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I recently noticed that 3 out of 4 Unifi APs kept reaching 100% CPU usage. When I jumped onto the networks and took a Wireshark capture I noticed 1000s of these packets being sent in just a matter of a few seconds.

11.013029000    fe80::ca5b:76ff:fe64:143a   ff02::1:ff76:6414       ICMPv6  86          Multicast Listener Report

Internet Protocol Version 6, Src: fe80::ca5b:76ff:fe64:143a (fe80::ca5b:76ff:fe64:143a), Dst: ff02::1:ff76:6414 (ff02::1:ff76:6414)
    Payload length: 32
    Next header: IPv6 hop-by-hop option (0)
    Hop limit: 1
    Source: fe80::ca5b:76ff:fe64:143a (fe80::ca5b:76ff:fe64:143a)
    Source SA MAC: c8:5b:76:64:14:3a (c8:5b:76:64:14:3a)
    Destination: ff02::1:ff76:6414 (ff02::1:ff76:6414)
    Source GeoIP: Unknown
    Destination GeoIP: Unknown

Hop-by-Hop Option
    Next header: ICMPv6 (58)
    Length: 0 (8 bytes)
    IPv6 Option (Router Alert)
        Type: Router Alert (5)
        Length: 2
        Router Alert: MLD (0)
    IPv6 Option (PadN)
        Type: PadN (1)
        Length: 0
        PadN: <MISSING>

Internet Control Message Protocol v6
    Type: Multicast Listener Report (131)
    Code: 0
    Checksum: 0x6513 [correct]
    Maximum Response Delay [ms]: 0
    Reserved: 0000
    Multicast Address: ff02::1:ff76:6414 (ff02::1:ff76:6414)

I can't ping or resolve either the source or the destination IPv6. I've tried running:

arp -a | findstr <MAC>

To see if I even have the MACs in my arp cache but I get nothing. I've wandered all around the office connecting to each of the APs specifically running the same commands.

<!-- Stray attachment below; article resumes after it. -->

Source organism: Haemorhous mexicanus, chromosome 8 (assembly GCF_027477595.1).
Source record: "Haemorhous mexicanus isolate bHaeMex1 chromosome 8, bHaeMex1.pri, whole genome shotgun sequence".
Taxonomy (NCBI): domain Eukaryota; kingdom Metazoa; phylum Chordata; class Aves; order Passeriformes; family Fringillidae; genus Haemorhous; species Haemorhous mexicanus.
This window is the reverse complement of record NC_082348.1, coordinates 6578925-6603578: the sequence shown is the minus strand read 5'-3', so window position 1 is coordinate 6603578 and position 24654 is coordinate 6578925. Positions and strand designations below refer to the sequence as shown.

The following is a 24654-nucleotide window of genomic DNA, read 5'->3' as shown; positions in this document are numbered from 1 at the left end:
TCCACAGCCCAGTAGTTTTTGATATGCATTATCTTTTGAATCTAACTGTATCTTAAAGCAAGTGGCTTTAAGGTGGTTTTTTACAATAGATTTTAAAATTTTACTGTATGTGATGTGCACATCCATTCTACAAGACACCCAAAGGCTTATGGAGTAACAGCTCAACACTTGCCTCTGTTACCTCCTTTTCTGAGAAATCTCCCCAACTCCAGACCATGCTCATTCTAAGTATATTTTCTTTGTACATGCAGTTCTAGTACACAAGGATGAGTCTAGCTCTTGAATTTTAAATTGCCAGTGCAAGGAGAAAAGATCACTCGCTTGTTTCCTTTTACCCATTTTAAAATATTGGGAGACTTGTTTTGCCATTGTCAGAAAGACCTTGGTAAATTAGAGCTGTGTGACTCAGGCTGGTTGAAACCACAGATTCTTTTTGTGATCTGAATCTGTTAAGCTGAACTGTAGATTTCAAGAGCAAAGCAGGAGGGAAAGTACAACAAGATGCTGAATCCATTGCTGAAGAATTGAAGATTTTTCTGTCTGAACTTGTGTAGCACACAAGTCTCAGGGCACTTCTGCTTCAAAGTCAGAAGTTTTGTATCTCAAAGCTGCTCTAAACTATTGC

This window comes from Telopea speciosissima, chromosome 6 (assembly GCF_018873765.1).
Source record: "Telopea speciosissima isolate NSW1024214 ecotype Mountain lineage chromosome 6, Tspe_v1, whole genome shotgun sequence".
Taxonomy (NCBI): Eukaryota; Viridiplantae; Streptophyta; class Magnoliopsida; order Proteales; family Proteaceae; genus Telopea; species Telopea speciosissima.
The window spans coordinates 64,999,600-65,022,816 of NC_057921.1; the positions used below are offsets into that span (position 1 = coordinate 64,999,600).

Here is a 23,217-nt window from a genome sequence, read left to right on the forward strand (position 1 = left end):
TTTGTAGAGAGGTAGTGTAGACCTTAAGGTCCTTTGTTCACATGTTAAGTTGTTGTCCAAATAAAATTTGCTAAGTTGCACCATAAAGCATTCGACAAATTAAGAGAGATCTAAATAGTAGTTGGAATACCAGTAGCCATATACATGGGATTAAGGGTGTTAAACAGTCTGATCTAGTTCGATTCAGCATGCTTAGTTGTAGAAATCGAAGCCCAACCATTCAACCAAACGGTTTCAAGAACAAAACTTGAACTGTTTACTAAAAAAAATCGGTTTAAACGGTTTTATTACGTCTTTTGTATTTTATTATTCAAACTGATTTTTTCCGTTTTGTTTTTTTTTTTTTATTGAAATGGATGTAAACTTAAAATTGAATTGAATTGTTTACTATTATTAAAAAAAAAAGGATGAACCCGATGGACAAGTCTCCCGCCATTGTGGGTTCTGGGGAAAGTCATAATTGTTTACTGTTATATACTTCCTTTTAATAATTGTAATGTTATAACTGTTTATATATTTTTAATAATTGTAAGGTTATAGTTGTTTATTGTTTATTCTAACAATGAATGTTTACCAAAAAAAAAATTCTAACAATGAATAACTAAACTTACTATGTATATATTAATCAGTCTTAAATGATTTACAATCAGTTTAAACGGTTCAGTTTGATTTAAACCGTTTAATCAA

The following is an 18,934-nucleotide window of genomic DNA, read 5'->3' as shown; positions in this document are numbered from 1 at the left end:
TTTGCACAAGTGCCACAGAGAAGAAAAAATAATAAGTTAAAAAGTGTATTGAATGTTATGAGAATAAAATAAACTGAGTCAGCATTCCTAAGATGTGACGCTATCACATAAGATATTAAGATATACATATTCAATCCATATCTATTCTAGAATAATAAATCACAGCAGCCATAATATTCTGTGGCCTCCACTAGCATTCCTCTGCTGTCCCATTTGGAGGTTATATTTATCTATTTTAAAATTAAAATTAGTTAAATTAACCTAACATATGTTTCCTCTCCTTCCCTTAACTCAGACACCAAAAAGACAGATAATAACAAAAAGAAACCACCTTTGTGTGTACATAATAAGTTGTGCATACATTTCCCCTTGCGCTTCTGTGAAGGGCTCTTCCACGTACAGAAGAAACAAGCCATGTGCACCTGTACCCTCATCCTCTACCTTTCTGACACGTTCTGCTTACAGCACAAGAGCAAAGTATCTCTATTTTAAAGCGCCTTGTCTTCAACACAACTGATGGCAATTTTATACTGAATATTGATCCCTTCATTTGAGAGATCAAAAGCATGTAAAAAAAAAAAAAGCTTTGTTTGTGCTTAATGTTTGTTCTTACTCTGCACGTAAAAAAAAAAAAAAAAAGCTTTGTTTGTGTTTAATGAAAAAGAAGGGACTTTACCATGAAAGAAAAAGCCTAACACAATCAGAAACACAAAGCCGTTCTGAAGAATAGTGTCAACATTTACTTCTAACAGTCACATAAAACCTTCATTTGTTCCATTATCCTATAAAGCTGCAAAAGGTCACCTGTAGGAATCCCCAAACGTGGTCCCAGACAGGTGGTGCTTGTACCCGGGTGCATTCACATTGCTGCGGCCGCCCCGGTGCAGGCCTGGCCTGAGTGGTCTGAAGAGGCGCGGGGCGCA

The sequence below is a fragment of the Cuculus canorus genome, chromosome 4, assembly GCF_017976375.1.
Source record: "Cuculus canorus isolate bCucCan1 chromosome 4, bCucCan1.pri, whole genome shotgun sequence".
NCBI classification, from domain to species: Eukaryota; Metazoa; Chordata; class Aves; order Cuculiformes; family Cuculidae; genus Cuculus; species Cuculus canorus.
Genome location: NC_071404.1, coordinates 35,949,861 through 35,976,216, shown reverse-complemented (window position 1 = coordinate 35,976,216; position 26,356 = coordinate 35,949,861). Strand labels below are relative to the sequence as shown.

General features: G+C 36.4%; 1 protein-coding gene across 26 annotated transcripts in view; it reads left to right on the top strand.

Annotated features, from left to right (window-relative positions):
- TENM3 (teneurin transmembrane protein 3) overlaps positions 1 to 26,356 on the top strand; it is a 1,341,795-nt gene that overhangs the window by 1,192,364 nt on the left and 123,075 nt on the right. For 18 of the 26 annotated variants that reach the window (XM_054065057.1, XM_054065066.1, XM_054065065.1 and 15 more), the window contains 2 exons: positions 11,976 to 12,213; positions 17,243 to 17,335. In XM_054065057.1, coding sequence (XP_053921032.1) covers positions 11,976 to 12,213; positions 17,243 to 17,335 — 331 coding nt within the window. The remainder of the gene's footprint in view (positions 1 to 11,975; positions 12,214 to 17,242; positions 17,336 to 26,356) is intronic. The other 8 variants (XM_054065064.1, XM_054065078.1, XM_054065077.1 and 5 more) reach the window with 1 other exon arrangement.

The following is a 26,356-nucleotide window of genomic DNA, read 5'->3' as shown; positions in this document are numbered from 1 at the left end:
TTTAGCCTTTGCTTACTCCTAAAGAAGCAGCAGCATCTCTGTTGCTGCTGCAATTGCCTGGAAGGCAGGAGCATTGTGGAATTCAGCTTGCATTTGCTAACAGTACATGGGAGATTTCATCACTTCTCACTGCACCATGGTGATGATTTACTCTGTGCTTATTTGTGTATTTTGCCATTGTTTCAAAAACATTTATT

I've read that these messages could be the result of a dying NIC. But I'm not sure how to verify/validate that or where to even start now.

Has anyone ever seen this behaviour before and resolved it? What are these messages, and how do I mitigate them? I'm very fascinated by this but also I'd like my APs to stop crashing! :P

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You wouldn't be looking for ARP entries with IPv6, since ARP doesn't exist with IPv6. You would be looking for IPv6 ICMP Neighbor Discovery cache. IPv6 MLD messages are used similarly to IPv4's IGMP for Multicast group membership management and also with Neighbor Discovery.

If all these are coming from the same source MAC address then I'd start by tracking down that host.

The Multicast DST address it's sending to is a solicited Node address, but 1000s over a short time period is not normal behavior.

The Source MAC seems to be linked to

C8:5B:76 LcfcHefe LCFC(HeFei) Electronics Technology co., ltd

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  • 2
    Thanks for the insightful response. Just finished figuring this out. We logged onto our switch to see what port corresponded to the MAC and traced it back to a physical machine on the network. Oddly, the MAC and IPv6 didn't match when we ran an ipconfig but, unplugging the cable on the switch side still disconnected it. After a reboot the network cleared up and CPU went back down. :) – Tikiyetti May 15 '18 at 17:18
  • I was about to say the same. For linux, the command is ip -6 neigh show Arp will only show v4 data (i.e. ip -4 ...) Switch CAM tables are a better way to trace it, as long as it's a wired system causing it. Chasing down an errant wireless device can be a pain. – Ricky May 15 '18 at 19:37

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